There may be several reasons why licensees incorrectly select “inactive status.” One of those reasons is to avoid having to take the Board’s jurisprudence examination – which all licensees are required to successfully complete for initial licensure – and every four years thereafter. If you are a licensee who attempts to renew a license online and you are prompted to take the jurisprudence examination – please do so. The jurisprudence examination is available online (you will be prompted to take it during your renewal). The study guide for the jurisprudence examination is available on the Board’s website as a PDF entitled “Exam Review Materials”: https://www.maine.gov/md/resources/forms.

Attempting to avoid taking the jurisprudence examination by renewing your license in “inactive status” will result in the inability to practice, and delay in re-licensure – as you will have to successfully complete the examination before staff can convert your license back to “active status.”

If you have any questions regarding renewing your license, Board staff are available to assist you.

Thank you!


2021 Annual Reports

Each year Board staff prepares reports of activities that have happened during the past year. The attached Annual Report (PDF)* includes licensing trends statistics from 2021 and trends over the past five years.

2021 Annual Licensing Report

Board Staff Member Receives National Award of Merit

Maureen LathropOn February 24, 2022, the Board of Licensure in Medicine (“Board”) received notification from the Federation of State Medical Boards (“FSMB”) that its Board of Directors had selected a member of the Board staff, Maureen Lathrop, to receive the Award of Merit for her many years of dedicated service and contributions to the profession of medical licensure and regulation and the protection of the public.

For over 26 years Ms. Lathrop has diligently and conscientiously served the Board in a variety of positions – excelling at each – in support of its mission to protect the public. Gifted with courtesy, self-discipline, attention to detail, and commitment to teamwork, Ms. Lathrop consistently analyzed and improved the Board’s processes in each area within which she worked.

As the Secretary for Renewal Applications from 1995 to 1998 Ms. Lathrop developed ideas to improve the license renewal process. From 1998 to 2014 Ms. Lathrop served as the Board’s Investigative Secretary and assisted significantly in the improvement of the Board’s complaint and investigation processes, including the transition from paper to electronic complaint and investigative files. In April 2014 Ms. Lathrop became the Administrative Assistant to the Board, a position in which she continues to excel by preparing of all “public” Board meeting materials, preparing the Board meeting minutes, administering the Board’s records retention policies and procedures, preparing reports to the Legislature, preparing and filing Board rulemaking documentation, and coordinating the Board’s monthly meeting agendas. Ms. Lathrop’s conscientious work was noticed by both BOLIM staff and BOLIM members alike. One BOLIM member commented on Ms. Lathrop’s preparation of the minutes of the monthly BOLIM meetings:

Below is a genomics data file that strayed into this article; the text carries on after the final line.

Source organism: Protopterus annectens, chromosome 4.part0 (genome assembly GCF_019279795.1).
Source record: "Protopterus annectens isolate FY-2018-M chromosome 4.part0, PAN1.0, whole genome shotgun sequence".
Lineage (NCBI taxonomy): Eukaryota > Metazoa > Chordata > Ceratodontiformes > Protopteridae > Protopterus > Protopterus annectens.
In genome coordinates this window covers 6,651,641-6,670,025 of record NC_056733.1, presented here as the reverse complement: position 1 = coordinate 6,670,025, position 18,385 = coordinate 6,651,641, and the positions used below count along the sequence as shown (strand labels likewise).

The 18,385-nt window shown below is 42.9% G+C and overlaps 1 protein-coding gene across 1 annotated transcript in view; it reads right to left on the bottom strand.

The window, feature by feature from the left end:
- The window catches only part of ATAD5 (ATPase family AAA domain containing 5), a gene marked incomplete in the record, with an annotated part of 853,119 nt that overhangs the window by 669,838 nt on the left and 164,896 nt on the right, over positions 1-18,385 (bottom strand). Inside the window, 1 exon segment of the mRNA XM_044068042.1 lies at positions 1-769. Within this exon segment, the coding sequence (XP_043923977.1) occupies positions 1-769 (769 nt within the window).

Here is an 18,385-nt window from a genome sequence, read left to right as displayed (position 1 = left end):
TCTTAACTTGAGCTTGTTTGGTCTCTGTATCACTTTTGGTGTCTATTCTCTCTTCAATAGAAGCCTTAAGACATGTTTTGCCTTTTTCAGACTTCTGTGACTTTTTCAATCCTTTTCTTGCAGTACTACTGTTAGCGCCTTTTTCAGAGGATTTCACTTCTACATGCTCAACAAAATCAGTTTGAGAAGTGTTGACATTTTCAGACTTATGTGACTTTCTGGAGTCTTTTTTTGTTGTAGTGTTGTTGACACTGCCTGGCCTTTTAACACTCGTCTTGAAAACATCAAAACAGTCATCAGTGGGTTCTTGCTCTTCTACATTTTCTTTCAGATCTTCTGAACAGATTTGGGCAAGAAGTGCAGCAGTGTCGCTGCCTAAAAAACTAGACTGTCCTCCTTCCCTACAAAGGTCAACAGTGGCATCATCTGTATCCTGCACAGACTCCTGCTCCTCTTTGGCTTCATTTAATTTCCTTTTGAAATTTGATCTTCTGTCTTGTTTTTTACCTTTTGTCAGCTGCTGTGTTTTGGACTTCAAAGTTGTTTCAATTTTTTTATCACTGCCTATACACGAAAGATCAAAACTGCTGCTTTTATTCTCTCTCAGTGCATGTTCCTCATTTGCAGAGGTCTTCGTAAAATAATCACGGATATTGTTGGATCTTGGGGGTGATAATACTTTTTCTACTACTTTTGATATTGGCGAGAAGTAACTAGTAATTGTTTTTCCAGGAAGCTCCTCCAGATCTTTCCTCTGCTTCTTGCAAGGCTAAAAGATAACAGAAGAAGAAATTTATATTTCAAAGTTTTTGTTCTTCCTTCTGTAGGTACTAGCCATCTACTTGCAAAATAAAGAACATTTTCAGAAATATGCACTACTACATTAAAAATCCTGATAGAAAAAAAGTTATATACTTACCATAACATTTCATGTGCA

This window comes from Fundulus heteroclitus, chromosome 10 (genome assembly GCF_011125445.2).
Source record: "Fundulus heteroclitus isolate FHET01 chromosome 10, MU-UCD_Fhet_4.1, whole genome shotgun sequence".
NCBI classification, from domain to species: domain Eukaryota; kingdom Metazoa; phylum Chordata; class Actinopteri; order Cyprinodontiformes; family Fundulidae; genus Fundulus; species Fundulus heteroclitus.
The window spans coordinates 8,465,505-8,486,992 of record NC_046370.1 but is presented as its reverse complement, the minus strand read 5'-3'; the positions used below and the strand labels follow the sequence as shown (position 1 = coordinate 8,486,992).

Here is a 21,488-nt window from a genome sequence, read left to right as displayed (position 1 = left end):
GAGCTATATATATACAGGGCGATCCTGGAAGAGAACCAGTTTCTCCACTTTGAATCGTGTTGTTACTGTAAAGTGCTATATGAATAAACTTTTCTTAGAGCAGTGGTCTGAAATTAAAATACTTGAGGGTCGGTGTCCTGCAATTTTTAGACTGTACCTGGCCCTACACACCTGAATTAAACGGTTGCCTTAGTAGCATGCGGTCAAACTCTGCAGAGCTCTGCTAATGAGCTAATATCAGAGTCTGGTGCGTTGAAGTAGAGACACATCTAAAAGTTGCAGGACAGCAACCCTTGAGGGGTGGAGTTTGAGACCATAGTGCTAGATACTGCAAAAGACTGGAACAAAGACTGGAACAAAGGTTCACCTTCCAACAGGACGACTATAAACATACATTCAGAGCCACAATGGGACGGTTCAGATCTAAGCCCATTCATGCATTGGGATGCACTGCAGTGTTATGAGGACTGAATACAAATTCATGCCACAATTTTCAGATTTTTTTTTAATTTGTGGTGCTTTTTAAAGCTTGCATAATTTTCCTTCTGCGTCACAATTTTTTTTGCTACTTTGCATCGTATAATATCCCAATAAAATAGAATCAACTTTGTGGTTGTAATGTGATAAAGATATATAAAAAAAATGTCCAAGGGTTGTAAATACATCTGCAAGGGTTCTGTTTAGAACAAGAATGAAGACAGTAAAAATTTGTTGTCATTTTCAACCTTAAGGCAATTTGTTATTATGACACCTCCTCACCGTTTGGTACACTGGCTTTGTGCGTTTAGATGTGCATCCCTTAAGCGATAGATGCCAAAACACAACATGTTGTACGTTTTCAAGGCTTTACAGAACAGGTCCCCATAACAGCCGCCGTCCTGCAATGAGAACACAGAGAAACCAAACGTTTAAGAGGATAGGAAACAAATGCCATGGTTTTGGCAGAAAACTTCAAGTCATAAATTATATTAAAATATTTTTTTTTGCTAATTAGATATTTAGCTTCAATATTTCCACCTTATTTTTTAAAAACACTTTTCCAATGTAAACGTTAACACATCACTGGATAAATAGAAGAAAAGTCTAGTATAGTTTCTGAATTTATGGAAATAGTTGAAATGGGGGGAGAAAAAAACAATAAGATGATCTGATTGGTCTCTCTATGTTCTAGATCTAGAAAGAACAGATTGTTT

This is absolutely the best set of Board minutes I have ever reviewed. The format is consistent, faultless, and clean; the often tangled language of the motions has been untangled and corrected… I have an inkling that your excellent work is going to put me out of a job. Thank you.

As the Covid-19 pandemic began to sweep the country in early 2020, Ms. Lathrop helped the Board develop the processes for conducting remote (virtual) monthly meetings, including the preparation of a script for Board members and staff in addition to an “expanded agenda” that identifies the subject matter being reviewed and space for recording motions and votes. Her efforts ensured the continuation of monthly meetings of the Board that are vital to its ability to protect the public.